Applied mineral exploration methods, hydrothermal fluids, baro-acoustic decrepitation, CO2 rich fluids
Viewpoints:

How CO2 inclusions form from aqueous fluids

Understanding heterogeneous fluids : why gold is not transported in CO2 fluids

Gold-quartz deposits form from aqueous heterogeneous fluids: NOT from CO2 fluids

Inclusion shapes can prove heterogeneous FI trapping

Disproportional FI trapping from heterogeneous fluids explains gas-dominant systems

A discussion of H2 analysis by mass spectrometry

A mechanism to form H2 in the MS ioniser during analyses


News:

Sangan skarn Fe deposits, Iran

New model 205 decreptiometer

Studies of 6 Pegmatite deposits

A study of the Gejiu tin mine, China


Exploration using palaeo-hydrothermal fluids

Using opaque minerals to understand ore fluids


Understanding baro-acoustic decrepitation.

An introduction to fluid inclusions and mineral exploration applications.



 Interesting Conferences:


AGCC expo, Adelaide, Aust. Oct. 14-18 2018

-----2019-----

ECROFI, June 24-26, Budapest, Hungary

AOGS, Singapore, 28 Jul-2 Aug 2019

SGA, Glasgow Scotland, Aug. 27-30 2019


Comprehensive Geology Conference Calendar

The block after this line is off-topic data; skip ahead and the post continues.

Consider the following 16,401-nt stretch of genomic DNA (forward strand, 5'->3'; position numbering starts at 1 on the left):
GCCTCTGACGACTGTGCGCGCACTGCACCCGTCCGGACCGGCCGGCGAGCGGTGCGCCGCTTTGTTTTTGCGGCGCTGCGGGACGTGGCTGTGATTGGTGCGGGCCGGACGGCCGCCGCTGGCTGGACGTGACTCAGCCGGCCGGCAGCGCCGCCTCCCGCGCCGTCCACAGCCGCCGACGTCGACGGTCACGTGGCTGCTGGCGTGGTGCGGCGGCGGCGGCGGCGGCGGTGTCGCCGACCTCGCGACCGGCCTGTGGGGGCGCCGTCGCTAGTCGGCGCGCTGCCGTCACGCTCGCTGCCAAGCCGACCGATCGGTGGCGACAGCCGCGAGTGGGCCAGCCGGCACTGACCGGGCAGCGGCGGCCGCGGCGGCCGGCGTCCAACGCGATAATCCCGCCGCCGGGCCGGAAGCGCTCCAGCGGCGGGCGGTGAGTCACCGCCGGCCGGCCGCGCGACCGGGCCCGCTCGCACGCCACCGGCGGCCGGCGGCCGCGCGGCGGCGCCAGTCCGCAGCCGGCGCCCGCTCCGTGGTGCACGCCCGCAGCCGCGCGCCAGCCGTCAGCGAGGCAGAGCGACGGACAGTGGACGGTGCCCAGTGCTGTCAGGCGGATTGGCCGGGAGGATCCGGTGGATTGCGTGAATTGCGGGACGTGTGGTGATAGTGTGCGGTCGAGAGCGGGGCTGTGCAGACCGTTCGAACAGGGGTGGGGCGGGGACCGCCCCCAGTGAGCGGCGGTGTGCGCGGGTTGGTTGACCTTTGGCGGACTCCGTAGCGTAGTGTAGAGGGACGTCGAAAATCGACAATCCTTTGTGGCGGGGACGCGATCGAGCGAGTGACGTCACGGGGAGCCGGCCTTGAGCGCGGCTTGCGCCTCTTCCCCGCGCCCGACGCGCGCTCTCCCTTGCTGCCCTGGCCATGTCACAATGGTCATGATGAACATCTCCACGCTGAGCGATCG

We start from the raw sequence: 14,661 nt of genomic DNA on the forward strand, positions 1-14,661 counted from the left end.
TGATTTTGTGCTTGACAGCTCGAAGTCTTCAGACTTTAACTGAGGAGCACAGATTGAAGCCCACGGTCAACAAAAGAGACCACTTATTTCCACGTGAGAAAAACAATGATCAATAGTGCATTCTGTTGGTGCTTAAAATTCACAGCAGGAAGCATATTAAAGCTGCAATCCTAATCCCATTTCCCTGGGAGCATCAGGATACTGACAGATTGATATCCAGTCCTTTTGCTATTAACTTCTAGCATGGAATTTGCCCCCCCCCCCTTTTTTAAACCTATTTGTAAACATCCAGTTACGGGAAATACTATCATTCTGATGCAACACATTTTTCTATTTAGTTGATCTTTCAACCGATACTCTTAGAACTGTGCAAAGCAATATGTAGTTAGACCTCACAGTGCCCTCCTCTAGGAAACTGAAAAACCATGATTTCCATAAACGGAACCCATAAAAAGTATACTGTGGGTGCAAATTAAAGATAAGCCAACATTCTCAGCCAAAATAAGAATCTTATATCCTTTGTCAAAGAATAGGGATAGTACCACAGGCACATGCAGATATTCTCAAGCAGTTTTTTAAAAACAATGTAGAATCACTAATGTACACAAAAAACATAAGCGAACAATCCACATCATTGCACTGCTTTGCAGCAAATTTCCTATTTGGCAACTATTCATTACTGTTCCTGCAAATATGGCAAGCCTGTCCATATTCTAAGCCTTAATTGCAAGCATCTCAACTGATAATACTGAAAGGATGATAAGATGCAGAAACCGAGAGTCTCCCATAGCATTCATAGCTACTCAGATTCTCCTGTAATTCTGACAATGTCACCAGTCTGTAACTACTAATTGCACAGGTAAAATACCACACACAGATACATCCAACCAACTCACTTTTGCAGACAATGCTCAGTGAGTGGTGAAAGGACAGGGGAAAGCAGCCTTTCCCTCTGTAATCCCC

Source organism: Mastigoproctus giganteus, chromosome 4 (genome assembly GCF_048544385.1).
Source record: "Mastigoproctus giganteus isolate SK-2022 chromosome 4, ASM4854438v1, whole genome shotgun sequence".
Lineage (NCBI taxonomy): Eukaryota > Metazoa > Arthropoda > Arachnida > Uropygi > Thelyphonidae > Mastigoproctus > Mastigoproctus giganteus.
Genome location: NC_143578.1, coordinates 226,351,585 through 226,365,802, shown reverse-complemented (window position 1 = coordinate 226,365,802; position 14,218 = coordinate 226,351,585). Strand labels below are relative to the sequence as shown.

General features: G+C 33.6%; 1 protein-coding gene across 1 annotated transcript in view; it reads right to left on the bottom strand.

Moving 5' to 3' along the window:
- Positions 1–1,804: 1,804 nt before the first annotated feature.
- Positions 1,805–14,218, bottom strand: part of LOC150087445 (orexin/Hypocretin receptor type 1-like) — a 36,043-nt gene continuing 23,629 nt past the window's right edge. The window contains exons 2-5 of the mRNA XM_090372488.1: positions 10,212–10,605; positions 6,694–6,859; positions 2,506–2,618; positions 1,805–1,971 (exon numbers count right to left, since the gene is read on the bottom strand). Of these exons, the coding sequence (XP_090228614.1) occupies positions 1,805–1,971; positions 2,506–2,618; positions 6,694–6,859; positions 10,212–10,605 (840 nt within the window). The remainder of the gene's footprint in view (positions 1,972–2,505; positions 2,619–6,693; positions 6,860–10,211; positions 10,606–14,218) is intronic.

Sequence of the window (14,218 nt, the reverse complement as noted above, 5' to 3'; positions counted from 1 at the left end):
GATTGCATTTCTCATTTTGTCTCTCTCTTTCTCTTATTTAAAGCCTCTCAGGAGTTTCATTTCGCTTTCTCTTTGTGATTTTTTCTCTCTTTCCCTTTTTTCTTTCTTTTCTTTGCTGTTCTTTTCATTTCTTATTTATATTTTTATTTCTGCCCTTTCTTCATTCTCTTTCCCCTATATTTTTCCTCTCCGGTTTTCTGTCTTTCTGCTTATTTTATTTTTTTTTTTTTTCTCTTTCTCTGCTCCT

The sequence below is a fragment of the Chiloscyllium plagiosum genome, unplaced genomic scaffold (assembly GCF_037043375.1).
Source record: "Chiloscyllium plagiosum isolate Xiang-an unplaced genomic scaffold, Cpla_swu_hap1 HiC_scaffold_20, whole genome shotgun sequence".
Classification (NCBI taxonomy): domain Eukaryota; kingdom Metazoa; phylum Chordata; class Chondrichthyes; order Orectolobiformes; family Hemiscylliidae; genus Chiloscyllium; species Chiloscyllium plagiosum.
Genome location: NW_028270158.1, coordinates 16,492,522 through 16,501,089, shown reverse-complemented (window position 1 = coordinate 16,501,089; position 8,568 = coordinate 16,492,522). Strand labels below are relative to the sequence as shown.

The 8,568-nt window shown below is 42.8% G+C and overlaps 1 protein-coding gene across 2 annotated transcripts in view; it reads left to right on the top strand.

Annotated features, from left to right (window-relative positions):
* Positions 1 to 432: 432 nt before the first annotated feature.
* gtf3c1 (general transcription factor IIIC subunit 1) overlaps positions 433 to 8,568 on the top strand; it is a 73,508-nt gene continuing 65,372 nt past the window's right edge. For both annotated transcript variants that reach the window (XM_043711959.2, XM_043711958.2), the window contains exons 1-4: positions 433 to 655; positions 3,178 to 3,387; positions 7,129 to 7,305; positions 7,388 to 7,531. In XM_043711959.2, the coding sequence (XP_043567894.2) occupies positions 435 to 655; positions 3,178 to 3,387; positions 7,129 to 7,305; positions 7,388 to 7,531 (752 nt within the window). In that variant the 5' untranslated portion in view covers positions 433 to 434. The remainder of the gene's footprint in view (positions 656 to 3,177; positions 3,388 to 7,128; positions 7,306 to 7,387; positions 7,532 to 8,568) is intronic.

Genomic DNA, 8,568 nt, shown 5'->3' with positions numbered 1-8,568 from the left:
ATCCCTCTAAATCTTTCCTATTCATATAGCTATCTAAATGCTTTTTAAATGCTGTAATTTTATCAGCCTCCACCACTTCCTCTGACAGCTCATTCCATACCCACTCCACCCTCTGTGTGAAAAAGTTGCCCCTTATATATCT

Fluorite decrepitation


Fluorite samples usually show intense decrepitation.

This graph compares selected fluorites from Tunisia, Australia and Germany. Note that the decrepitation of the sample from Tunisia was so intense that it has been halved on this plot for ease of comparison with the other fluorite samples.

Flurite samples compared

The Bou Jaber Pb-Zn-F-Ba occurrence in Tunisia is a lead-zinc deposit hosted in carbonates and formed at a low temperature. The fluid inclusions often contain hydrocarbons. The Roxby Downs Cu-U-Fe breccia formed at higher temperatures as a volcanic complex. The samples from the Erzgebirge in Germany are from greisen type deposits associated with tin mineralisation. Although the absolute temperatures of decrepitation seem to be much higher than the expected formation temperatures, the relative temperatures are as expected.


Complete set of results from the Erzgebirge, Germany


At Lauta, the 4 samples are all very similar. There seems to be 3 separate populations of inclusions with significant variations in the contribution of the lower temperature (430 C) population to the overall result.
lauta fluorites

These samples from Ehrenfriedersdorf  and Frhonau show more variation, with a prominent population at 610 C. The synthetic fluorite, which is manufactured to be inclusion free for optical use, has essentially no decrepitation as expected. This also confirms that decrepitation is not merely a function of the host mineral species but is indeed a function of the fluid inclusion populations present.
Other erzgebirge fluorites

For comparison, one sample from each of the 3 Erzgebirge areas are shown here. There are significant variations within the region which are greater than variations at individual localities. These variations could be useful to categorise different fluorite occurrences.

Comparison of Erzgebirge fluorites

Sample details and descriptions

See also: greisen samples from the Ertsgebirge

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